Our fate is inevitable, but our attitudes are not. We can be cheerful or gloomy, solicitous of others or self-absorbed. We can approach our deaths with fear and resistance, or with curiosity and a sense of mission. Our choices determine how we die and how we and our loved ones feel about our crossing. Death offers us our last learning and teaching opportunity.

I’ve thought a great deal about how to have an intentional death, if I’m lucky enough to have that privilege. I’ve seen my parents and my husband’s parents die “bad deaths,” with months of suffering and too much medical intervention. I’ve been witness to deaths that I wouldn’t allow an animal to suffer.

I want to have time to say goodbye to my friends and family. I’d like some months to reflect on my impending experience. At the time of my death, I hope my family will be with me and that I can be looking outside at my familiar landscape. I want to be comfortable, aware, and not overly medicated.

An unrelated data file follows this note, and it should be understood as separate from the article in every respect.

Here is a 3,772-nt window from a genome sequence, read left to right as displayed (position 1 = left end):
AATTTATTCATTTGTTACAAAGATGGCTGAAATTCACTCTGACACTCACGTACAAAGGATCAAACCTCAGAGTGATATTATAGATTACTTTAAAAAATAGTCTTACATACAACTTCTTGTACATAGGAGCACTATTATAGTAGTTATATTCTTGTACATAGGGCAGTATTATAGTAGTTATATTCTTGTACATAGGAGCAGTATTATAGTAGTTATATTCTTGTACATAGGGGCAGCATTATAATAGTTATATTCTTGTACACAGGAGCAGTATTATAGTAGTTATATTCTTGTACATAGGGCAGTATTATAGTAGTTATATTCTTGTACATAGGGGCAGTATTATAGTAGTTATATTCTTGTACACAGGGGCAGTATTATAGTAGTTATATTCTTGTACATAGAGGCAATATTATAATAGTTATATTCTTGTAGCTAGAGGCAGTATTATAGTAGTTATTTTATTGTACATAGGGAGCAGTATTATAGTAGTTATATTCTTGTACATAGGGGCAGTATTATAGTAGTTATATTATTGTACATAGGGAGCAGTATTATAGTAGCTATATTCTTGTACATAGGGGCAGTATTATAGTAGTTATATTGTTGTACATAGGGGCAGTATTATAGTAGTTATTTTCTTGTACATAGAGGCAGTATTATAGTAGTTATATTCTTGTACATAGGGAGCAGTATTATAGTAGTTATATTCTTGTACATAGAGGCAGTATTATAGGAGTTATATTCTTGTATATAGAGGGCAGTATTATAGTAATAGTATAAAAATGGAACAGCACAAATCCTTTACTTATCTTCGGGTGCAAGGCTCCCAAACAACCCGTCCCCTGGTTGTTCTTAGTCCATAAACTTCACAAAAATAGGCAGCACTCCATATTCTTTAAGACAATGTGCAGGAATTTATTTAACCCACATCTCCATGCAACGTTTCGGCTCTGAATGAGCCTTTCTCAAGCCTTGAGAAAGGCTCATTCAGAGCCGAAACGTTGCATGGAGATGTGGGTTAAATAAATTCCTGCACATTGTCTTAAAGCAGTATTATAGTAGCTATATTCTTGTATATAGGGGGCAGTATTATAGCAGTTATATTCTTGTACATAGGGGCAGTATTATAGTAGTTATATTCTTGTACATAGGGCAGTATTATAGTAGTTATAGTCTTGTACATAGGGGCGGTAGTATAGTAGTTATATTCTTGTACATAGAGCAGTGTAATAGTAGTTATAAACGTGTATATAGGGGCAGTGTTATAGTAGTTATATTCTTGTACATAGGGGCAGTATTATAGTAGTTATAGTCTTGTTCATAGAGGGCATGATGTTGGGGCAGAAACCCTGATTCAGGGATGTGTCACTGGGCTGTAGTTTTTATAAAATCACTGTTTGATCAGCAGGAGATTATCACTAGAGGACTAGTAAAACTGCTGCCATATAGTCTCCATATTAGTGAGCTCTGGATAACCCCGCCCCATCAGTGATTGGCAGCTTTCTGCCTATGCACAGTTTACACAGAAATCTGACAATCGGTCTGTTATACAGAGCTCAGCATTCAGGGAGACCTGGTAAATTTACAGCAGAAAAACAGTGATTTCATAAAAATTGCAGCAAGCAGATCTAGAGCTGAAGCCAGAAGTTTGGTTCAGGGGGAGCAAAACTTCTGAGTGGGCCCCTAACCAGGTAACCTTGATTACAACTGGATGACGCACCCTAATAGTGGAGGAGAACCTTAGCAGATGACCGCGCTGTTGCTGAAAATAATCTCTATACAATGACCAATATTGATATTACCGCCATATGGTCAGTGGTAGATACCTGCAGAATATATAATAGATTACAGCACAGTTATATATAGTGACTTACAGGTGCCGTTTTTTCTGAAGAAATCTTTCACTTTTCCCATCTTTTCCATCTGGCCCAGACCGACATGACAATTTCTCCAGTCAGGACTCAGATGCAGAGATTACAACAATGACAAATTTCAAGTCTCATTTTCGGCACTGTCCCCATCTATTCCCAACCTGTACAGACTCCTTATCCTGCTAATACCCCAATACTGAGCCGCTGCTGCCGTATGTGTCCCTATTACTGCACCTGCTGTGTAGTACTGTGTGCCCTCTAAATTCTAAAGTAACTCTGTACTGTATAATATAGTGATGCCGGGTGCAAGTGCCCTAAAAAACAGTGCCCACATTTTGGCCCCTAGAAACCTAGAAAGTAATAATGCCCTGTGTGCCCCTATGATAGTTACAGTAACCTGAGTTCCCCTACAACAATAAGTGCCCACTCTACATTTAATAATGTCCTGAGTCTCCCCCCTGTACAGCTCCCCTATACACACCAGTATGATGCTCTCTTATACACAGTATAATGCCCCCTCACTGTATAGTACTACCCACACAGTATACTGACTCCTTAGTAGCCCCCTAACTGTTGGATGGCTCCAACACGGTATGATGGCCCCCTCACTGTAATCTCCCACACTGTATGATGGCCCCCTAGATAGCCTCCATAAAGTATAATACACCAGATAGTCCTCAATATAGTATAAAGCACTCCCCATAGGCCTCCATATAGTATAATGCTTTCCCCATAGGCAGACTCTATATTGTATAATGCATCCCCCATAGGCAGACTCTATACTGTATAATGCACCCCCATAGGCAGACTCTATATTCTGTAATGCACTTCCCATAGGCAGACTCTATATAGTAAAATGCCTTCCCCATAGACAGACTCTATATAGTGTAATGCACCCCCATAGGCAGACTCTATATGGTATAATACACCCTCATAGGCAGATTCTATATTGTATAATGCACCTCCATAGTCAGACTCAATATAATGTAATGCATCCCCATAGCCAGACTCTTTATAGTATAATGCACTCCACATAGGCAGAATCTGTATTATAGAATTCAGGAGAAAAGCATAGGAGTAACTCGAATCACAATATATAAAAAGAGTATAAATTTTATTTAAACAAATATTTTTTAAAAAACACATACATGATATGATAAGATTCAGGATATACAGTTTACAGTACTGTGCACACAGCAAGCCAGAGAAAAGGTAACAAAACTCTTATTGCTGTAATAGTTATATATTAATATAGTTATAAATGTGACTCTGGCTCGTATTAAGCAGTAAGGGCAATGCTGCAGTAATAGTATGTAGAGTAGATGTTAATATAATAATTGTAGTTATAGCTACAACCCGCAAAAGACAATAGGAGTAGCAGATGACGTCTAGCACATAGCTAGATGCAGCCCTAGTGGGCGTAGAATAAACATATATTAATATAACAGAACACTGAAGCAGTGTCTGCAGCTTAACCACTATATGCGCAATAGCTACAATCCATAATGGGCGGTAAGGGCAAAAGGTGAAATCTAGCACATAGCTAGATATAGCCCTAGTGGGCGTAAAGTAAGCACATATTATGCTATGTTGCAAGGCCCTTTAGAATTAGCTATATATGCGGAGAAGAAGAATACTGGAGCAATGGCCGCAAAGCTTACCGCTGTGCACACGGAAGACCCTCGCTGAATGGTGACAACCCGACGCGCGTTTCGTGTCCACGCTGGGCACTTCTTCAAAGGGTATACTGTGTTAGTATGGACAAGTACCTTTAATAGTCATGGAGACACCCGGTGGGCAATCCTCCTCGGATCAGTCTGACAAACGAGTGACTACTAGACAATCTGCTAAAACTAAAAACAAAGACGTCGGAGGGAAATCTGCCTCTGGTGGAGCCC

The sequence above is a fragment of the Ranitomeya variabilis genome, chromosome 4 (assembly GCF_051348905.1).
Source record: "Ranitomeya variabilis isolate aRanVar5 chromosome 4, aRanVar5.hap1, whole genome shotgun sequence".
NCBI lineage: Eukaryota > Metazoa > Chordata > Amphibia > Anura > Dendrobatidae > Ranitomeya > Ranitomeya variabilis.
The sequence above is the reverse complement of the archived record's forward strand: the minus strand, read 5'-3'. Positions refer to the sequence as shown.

I’ve done what I can to prepare for my death. I have a will, medical power of attorney, and medical directives. I’ve had many conversations with my family and my doctor about end-of-life decisions. My joking mnemonic device for them is, “If in doubt, snuff me out.”

I’m beginning to sort everything I own. I’m giving away things now that people would enjoy. I like making others happy and I’m no longer someone who cares much about stuff.

If I knew I had a month to live, I don’t think I would spend my time much differently than I do now. My everyday life is good enough for me. I might re-read my favorite books and listen to my favorite music. I’d try to be outdoors and see every sunset and sunrise. Who knows if I’ll get any of this, but it’s what I’m hoping for.